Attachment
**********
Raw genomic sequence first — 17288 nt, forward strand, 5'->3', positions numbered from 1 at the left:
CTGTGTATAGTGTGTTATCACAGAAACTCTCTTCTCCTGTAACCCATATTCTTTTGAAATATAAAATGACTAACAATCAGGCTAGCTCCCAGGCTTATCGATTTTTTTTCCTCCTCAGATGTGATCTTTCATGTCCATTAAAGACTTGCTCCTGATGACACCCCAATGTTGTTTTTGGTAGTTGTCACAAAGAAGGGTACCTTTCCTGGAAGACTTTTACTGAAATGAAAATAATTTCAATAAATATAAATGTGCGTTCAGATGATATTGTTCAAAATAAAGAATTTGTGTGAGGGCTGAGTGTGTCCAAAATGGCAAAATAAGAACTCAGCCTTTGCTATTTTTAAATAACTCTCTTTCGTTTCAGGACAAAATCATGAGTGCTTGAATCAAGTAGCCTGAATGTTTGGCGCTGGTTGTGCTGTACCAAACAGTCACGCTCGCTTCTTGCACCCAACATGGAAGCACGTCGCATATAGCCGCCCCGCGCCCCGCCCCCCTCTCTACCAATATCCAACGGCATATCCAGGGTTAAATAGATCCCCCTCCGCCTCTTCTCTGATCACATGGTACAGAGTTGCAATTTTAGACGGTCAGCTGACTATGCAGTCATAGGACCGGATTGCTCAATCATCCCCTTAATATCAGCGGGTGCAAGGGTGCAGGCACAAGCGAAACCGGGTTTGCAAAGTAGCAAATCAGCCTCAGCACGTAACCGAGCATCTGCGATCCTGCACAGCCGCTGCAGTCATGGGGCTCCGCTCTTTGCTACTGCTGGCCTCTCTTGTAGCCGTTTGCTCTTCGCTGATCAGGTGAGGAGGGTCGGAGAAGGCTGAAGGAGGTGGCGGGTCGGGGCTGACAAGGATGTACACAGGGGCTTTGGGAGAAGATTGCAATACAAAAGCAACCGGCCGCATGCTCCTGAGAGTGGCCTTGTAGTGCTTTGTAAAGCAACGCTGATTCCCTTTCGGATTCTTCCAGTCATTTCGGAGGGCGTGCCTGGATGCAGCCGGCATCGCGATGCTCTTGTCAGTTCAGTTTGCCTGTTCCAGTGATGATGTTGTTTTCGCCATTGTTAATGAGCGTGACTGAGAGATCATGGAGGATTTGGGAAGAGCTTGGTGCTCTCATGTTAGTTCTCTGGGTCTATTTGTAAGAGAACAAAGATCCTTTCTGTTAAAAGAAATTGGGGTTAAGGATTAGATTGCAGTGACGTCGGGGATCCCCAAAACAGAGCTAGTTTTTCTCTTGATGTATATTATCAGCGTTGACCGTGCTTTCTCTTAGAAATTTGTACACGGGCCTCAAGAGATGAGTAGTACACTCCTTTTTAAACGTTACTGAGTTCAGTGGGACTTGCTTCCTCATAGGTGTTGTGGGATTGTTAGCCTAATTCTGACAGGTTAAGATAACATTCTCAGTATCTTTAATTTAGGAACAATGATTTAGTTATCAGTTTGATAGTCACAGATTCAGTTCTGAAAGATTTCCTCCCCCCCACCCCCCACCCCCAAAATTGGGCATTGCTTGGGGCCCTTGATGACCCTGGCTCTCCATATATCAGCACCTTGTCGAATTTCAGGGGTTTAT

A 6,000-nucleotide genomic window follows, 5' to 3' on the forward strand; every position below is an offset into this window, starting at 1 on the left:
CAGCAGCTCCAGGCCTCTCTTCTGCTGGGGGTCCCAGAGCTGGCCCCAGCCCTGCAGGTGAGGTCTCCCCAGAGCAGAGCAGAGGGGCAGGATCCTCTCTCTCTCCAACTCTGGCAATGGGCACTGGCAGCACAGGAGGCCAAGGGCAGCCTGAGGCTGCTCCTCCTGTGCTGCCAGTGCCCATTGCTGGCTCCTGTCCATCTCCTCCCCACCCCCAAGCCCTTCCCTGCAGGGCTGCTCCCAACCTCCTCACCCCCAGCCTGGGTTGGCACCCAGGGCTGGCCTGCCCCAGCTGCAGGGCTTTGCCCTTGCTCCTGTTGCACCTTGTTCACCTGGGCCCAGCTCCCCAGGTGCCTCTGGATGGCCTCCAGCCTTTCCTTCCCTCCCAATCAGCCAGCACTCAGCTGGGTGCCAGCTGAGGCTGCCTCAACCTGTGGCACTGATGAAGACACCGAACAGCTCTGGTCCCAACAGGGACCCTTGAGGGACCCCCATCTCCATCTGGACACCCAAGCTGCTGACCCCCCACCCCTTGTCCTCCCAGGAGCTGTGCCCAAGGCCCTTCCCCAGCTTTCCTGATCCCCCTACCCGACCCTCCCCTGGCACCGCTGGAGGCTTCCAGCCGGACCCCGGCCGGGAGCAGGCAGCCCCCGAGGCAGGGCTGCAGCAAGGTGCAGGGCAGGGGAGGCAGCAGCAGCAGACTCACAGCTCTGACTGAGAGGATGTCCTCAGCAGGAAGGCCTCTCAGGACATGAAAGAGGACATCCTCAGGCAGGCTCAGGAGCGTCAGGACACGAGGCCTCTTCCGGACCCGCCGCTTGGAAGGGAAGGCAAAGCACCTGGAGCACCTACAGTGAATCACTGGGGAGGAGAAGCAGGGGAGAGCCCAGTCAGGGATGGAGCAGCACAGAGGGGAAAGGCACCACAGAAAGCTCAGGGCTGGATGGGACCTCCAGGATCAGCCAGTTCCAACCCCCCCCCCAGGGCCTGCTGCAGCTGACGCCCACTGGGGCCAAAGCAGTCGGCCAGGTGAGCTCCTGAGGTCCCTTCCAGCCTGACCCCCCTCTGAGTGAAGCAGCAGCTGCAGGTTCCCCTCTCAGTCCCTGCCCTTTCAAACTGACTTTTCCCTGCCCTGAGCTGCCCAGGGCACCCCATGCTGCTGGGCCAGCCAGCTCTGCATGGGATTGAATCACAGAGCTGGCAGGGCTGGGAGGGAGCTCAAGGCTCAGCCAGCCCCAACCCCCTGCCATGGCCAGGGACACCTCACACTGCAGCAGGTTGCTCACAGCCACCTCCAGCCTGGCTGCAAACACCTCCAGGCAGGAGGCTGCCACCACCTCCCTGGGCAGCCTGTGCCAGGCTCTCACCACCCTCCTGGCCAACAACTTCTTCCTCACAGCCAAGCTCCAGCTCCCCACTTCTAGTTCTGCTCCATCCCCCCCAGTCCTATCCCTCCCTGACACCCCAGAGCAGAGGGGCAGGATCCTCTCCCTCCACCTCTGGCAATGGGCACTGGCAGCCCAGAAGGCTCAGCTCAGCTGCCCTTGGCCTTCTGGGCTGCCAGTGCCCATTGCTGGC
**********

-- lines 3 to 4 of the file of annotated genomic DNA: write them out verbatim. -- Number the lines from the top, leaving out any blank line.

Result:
A 6,000-nucleotide genomic window follows, 5' to 3' on the forward strand; every position below is an offset into this window, starting at 1 on the left:
CAGCAGCTCCAGGCCTCTCTTCTGCTGGGGGTCCCAGAGCTGGCCCCAGCCCTGCAGGTGAGGTCTCCCCAGAGCAGAGCAGAGGGGCAGGATCCTCTCTCTCTCCAACTCTGGCAATGGGCACTGGCAGCACAGGAGGCCAAGGGCAGCCTGAGGCTGCTCCTCCTGTGCTGCCAGTGCCCATTGCTGGCTCCTGTCCATCTCCTCCCCACCCCCAAGCCCTTCCCTGCAGGGCTGCTCCCAACCTCCTCACCCCCAGCCTGGGTTGGCACCCAGGGCTGGCCTGCCCCAGCTGCAGGGCTTTGCCCTTGCTCCTGTTGCACCTTGTTCACCTGGGCCCAGCTCCCCAGGTGCCTCTGGATGGCCTCCAGCCTTTCCTTCCCTCCCAATCAGCCAGCACTCAGCTGGGTGCCAGCTGAGGCTGCCTCAACCTGTGGCACTGATGAAGACACCGAACAGCTCTGGTCCCAACAGGGACCCTTGAGGGACCCCCATCTCCATCTGGACACCCAAGCTGCTGACCCCCCACCCCTTGTCCTCCCAGGAGCTGTGCCCAAGGCCCTTCCCCAGCTTTCCTGATCCCCCTACCCGACCCTCCCCTGGCACCGCTGGAGGCTTCCAGCCGGACCCCGGCCGGGAGCAGGCAGCCCCCGAGGCAGGGCTGCAGCAAGGTGCAGGGCAGGGGAGGCAGCAGCAGCAGACTCACAGCTCTGACTGAGAGGATGTCCTCAGCAGGAAGGCCTCTCAGGACATGAAAGAGGACATCCTCAGGCAGGCTCAGGAGCGTCAGGACACGAGGCCTCTTCCGGACCCGCCGCTTGGAAGGGAAGGCAAAGCACCTGGAGCACCTACAGTGAATCACTGGGGAGGAGAAGCAGGGGAGAGCCCAGTCAGGGATGGAGCAGCACAGAGGGGAAAGGCACCACAGAAAGCTCAGGGCTGGATGGGACCTCCAGGATCAGCCAGTTCCAACCCCCCCCCCAGGGCCTGCTGCAGCTGACGCCCACTGGGGCCAAAGCAGTCGGCCAGGTGAGCTCCTGAGGTCCCTTCCAGCCTGACCCCCCTCTGAGTGAAGCAGCAGCTGCAGGTTCCCCTCTCAGTCCCTGCCCTTTCAAACTGACTTTTCCCTGCCCTGAGCTGCCCAGGGCACCCCATGCTGCTGGGCCAGCCAGCTCTGCATGGGATTGAATCACAGAGCTGGCAGGGCTGGGAGGGAGCTCAAGGCTCAGCCAGCCCCAACCCCCTGCCATGGCCAGGGACACCTCACACTGCAGCAGGTTGCTCACAGCCACCTCCAGCCTGGCTGCAAACACCTCCAGGCAGGAGGCTGCCACCACCTCCCTGGGCAGCCTGTGCCAGGCTCTCACCACCCTCCTGGCCAACAACTTCTTCCTCACAGCCAAGCTCCAGCTCCCCACTTCTAGTTCTGCTCCATCCCCCCCAGTCCTATCCCTCCCTGACACCCCAGAGCAGAGGGGCAGGATCCTCTCCCTCCACCTCTGGCAATGGGCACTGGCAGCCCAGAAGGCTCAGCTCAGCTGCCCTTGGCCTTCTGGGCTGCCAGTGCCCATTGCTGGC